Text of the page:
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Film review: 'Mudbound' 

Director Dee Rees makes the jump from small, independent movies with the deeply moving "Mudbound," a sprawling epic set in the rural South that follows the intertwining fates of two families -- one black and the other white -- before, during, and immediately following World War II.

Henry and Laura McAllan (Jason Clarke and Carey Mulligan) leave a comfortable life in Memphis to head to the Mississippi Delta, but the move doesn't work out as planned when Henry is swindled out of his deposit on a home and forced to move the family into a cramped farmhouse instead.

Hap and Florence Jackson (Rob Morgan and Mary J. Blige), along with their four children, are the sharecroppers who work the land now owned by the McAllans. As the title suggests, the McAllans and the Jacksons are bound to the land, but also each other as a result. Despite their mutual dependence, society finds a way to remind the two families at every opportunity that they are anything but equal.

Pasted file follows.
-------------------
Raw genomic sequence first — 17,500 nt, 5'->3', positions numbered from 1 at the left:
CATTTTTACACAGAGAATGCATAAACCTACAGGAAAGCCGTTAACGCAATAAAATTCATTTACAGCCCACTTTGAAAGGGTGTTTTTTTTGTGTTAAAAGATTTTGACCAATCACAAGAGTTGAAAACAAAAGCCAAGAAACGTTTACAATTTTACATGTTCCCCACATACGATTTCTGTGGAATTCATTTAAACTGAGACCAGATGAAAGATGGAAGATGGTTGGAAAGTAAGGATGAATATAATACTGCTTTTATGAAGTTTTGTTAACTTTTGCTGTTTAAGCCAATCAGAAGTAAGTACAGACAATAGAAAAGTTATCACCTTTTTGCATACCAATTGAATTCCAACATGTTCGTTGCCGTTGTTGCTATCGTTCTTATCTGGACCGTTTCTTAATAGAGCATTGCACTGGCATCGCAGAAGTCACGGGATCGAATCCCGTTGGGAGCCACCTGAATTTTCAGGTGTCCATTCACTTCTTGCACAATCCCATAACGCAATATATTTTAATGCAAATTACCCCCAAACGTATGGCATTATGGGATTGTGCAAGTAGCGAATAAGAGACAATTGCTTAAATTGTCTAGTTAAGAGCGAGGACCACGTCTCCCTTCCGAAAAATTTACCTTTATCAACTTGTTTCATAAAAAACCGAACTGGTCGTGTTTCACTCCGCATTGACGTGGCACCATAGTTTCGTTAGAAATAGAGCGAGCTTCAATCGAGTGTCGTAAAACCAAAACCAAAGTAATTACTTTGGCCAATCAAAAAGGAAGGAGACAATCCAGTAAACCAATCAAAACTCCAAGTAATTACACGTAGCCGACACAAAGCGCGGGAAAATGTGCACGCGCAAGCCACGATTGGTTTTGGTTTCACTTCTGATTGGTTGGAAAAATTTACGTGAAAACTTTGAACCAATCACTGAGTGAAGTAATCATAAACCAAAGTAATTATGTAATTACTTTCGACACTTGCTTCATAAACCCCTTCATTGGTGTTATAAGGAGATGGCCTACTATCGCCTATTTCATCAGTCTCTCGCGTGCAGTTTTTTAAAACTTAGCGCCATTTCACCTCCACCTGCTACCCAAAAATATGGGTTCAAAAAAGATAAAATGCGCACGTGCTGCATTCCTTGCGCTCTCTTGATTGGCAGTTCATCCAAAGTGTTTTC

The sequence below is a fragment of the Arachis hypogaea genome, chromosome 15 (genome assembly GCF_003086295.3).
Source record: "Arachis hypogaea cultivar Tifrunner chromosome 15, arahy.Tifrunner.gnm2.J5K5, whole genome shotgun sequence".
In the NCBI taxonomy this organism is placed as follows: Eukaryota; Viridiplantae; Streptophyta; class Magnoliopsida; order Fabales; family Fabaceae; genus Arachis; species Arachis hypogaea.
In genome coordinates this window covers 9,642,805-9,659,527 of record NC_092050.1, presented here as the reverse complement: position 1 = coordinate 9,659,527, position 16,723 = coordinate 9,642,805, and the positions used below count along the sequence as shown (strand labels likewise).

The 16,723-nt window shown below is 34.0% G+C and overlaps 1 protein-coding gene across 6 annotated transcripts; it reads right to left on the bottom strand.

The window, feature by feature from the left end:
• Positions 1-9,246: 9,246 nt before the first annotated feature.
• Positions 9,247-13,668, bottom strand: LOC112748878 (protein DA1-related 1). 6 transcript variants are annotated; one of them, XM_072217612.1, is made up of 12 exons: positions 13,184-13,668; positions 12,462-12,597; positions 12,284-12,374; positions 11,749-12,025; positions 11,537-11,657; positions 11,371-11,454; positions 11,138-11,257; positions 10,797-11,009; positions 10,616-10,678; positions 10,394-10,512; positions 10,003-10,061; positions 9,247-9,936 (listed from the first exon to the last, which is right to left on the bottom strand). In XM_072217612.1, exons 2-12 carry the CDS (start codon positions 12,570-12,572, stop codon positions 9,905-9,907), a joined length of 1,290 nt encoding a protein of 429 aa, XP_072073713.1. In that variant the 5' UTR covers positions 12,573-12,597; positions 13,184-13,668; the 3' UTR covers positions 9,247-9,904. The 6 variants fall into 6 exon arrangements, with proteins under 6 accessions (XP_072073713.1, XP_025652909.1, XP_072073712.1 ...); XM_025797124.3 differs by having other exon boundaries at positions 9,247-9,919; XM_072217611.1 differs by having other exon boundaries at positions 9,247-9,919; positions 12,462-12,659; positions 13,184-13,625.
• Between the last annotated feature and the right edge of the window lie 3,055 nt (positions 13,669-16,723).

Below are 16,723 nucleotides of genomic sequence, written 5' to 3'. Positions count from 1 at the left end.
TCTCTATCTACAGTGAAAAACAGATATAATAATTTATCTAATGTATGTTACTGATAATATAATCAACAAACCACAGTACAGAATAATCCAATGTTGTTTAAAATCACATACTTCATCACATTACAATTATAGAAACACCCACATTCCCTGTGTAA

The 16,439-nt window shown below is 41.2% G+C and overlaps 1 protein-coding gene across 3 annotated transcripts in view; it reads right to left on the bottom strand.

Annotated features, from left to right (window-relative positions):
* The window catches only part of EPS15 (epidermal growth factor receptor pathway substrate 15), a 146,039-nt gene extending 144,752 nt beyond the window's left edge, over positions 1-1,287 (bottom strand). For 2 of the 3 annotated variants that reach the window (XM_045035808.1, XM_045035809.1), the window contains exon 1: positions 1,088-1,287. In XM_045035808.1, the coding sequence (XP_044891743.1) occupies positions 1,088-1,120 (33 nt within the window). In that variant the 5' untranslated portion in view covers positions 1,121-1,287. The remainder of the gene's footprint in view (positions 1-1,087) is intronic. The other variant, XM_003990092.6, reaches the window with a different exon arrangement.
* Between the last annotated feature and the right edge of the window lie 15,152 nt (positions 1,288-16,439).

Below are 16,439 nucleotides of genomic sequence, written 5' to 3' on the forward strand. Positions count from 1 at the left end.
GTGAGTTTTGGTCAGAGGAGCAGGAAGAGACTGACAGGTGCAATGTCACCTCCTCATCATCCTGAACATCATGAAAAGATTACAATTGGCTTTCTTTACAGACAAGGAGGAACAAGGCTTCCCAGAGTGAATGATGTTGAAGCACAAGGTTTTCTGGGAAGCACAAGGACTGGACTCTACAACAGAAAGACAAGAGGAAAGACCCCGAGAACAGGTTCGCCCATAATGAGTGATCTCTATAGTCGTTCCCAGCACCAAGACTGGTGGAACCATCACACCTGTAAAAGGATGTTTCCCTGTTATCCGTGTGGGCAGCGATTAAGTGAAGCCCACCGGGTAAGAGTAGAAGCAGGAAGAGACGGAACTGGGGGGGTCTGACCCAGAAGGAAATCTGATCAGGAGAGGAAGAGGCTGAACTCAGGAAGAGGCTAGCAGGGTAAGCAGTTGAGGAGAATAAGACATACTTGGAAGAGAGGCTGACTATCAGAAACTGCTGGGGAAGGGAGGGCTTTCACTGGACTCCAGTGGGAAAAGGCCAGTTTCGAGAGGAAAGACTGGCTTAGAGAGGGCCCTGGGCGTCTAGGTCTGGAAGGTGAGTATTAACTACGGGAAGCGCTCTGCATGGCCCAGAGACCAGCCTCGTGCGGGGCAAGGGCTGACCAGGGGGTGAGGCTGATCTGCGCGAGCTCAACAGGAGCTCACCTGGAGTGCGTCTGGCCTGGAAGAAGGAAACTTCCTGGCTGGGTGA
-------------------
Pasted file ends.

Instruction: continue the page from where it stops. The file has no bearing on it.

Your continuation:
Most compelling of all is the friendship that forms between Henry's brother, Jamie (Garrett Hedlund) and the Jackson's eldest son, Ronsel (an excellent Jason Mitchell). Both come home from the war changed men, and struggle to readapt to a place that's remained very much the same. Their comradery doesn't sit well with the town -- particularly Henry's racist crank of a father (Jonathan Banks) -- and Ronsel quickly develops a simmering anger at the country he fought for, but still refuses to treat him like a citizen.

Working with a broad canvas and a fantastic ensemble of actors, Rees finds both tragedy and heartfelt beauty in a story that offers just as much insight into America's past as it does its present. It's one of the year's best films.

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